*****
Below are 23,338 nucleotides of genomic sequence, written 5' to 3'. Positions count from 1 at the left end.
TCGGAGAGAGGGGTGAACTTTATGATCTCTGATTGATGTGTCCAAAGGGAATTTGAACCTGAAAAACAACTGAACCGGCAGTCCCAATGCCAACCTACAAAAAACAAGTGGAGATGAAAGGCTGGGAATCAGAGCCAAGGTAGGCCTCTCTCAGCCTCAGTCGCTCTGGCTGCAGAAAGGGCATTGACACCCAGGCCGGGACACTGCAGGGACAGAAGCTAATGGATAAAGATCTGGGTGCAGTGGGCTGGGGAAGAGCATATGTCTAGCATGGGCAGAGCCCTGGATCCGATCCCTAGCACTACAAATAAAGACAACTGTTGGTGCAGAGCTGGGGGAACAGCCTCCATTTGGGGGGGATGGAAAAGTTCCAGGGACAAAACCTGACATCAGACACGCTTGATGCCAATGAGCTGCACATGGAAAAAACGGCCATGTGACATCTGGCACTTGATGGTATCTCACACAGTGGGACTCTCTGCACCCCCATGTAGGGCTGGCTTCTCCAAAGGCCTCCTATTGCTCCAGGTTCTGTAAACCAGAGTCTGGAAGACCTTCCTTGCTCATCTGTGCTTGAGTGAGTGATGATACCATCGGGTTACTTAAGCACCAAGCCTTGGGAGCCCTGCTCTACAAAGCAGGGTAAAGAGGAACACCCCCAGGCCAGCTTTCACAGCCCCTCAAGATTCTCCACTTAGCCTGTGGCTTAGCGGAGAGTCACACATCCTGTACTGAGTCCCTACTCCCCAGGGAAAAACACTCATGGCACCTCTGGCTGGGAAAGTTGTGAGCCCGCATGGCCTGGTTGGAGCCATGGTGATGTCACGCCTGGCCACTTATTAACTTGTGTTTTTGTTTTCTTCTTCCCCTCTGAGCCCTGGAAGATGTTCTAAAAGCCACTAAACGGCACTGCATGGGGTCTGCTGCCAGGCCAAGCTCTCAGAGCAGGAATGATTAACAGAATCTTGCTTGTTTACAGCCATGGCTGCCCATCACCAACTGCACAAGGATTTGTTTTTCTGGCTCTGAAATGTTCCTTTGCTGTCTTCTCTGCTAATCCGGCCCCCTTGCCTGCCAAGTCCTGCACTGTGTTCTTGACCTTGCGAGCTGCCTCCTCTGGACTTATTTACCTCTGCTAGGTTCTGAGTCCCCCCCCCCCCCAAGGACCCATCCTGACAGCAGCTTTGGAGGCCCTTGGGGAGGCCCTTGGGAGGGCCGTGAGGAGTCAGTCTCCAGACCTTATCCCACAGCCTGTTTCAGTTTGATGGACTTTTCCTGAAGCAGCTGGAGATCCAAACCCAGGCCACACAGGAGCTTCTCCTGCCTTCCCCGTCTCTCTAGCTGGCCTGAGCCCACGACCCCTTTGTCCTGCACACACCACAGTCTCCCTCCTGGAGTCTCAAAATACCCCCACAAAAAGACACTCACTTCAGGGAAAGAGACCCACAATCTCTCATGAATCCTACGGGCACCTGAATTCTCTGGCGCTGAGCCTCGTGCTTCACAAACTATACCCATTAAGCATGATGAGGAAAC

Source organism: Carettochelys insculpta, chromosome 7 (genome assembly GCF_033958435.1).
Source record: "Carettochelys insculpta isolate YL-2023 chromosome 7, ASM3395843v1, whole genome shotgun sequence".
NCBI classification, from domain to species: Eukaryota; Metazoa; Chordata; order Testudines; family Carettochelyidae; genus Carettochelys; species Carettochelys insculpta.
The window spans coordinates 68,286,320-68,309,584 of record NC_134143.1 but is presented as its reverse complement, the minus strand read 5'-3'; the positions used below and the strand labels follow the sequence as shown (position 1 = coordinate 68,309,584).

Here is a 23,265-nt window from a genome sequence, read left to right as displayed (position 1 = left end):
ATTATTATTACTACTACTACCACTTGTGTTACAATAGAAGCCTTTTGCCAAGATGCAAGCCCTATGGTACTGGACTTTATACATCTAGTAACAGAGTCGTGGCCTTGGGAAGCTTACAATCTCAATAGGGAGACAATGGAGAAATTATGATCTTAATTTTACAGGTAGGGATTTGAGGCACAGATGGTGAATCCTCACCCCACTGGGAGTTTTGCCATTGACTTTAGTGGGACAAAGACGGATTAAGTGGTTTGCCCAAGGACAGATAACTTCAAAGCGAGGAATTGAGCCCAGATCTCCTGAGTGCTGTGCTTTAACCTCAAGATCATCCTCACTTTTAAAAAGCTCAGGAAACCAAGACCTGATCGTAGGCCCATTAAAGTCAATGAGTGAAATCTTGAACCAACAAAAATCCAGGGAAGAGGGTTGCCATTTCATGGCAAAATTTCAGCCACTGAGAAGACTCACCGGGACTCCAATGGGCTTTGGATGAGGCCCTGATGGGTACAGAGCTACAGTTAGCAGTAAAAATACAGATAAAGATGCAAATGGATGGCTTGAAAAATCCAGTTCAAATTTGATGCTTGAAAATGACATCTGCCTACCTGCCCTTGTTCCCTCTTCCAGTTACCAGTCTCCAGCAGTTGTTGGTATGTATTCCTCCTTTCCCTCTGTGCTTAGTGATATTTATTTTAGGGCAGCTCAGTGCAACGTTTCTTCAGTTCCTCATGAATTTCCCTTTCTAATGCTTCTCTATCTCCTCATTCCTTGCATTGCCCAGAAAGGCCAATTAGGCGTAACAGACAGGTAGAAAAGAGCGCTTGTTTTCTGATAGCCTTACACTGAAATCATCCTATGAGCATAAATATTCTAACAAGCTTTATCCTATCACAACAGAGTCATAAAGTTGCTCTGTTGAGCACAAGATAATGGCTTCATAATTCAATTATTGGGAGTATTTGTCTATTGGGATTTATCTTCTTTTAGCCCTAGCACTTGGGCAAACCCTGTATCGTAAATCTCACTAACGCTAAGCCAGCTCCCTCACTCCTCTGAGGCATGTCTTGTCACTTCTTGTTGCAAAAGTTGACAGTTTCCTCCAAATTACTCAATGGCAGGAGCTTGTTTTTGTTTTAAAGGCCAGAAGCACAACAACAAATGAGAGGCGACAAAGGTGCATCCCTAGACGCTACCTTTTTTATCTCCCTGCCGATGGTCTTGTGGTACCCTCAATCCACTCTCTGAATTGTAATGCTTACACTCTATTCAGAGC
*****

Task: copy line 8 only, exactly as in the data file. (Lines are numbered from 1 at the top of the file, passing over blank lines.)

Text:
ATTATTATTACTACTACTACCACTTGTGTTACAATAGAAGCCTTTTGCCAAGATGCAAGCCCTATGGTACTGGACTTTATACATCTAGTAACAGAGTCGTGGCCTTGGGAAGCTTACAATCTCAATAGGGAGACAATGGAGAAATTATGATCTTAATTTTACAGGTAGGGATTTGAGGCACAGATGGTGAATCCTCACCCCACTGGGAGTTTTGCCATTGACTTTAGTGGGACAAAGACGGATTAAGTGGTTTGCCCAAGGACAGATAACTTCAAAGCGAGGAATTGAGCCCAGATCTCCTGAGTGCTGTGCTTTAACCTCAAGATCATCCTCACTTTTAAAAAGCTCAGGAAACCAAGACCTGATCGTAGGCCCATTAAAGTCAATGAGTGAAATCTTGAACCAACAAAAATCCAGGGAAGAGGGTTGCCATTTCATGGCAAAATTTCAGCCACTGAGAAGACTCACCGGGACTCCAATGGGCTTTGGATGAGGCCCTGATGGGTACAGAGCTACAGTTAGCAGTAAAAATACAGATAAAGATGCAAATGGATGGCTTGAAAAATCCAGTTCAAATTTGATGCTTGAAAATGACATCTGCCTACCTGCCCTTGTTCCCTCTTCCAGTTACCAGTCTCCAGCAGTTGTTGGTATGTATTCCTCCTTTCCCTCTGTGCTTAGTGATATTTATTTTAGGGCAGCTCAGTGCAACGTTTCTTCAGTTCCTCATGAATTTCCCTTTCTAATGCTTCTCTATCTCCTCATTCCTTGCATTGCCCAGAAAGGCCAATTAGGCGTAACAGACAGGTAGAAAAGAGCGCTTGTTTTCTGATAGCCTTACACTGAAATCATCCTATGAGCATAAATATTCTAACAAGCTTTATCCTATCACAACAGAGTCATAAAGTTGCTCTGTTGAGCACAAGATAATGGCTTCATAATTCAATTATTGGGAGTATTTGTCTATTGGGATTTATCTTCTTTTAGCCCTAGCACTTGGGCAAACCCTGTATCGTAAATCTCACTAACGCTAAGCCAGCTCCCTCACTCCTCTGAGGCATGTCTTGTCACTTCTTGTTGCAAAAGTTGACAGTTTCCTCCAAATTACTCAATGGCAGGAGCTTGTTTTTGTTTTAAAGGCCAGAAGCACAACAACAAATGAGAGGCGACAAAGGTGCATCCCTAGACGCTACCTTTTTTATCTCCCTGCCGATGGTCTTGTGGTACCCTCAATCCACTCTCTGAATTGTAATGCTTACACTCTATTCAGAGC